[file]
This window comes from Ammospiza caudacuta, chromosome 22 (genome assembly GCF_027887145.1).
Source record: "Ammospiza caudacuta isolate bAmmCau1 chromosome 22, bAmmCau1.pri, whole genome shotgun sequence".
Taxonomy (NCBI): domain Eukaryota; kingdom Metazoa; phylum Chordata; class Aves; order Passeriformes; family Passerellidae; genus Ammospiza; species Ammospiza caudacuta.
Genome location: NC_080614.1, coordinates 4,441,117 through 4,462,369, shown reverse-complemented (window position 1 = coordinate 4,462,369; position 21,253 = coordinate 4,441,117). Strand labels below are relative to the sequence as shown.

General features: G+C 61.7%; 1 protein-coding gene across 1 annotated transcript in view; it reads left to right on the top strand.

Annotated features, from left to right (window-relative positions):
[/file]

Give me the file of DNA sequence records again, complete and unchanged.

This window comes from Ammospiza caudacuta, chromosome 22 (genome assembly GCF_027887145.1).
Source record: "Ammospiza caudacuta isolate bAmmCau1 chromosome 22, bAmmCau1.pri, whole genome shotgun sequence".
Taxonomy (NCBI): domain Eukaryota; kingdom Metazoa; phylum Chordata; class Aves; order Passeriformes; family Passerellidae; genus Ammospiza; species Ammospiza caudacuta.
Genome location: NC_080614.1, coordinates 4,441,117 through 4,462,369, shown reverse-complemented (window position 1 = coordinate 4,462,369; position 21,253 = coordinate 4,441,117). Strand labels below are relative to the sequence as shown.

General features: G+C 61.7%; 1 protein-coding gene across 1 annotated transcript in view; it reads left to right on the top strand.

Annotated features, from left to right (window-relative positions):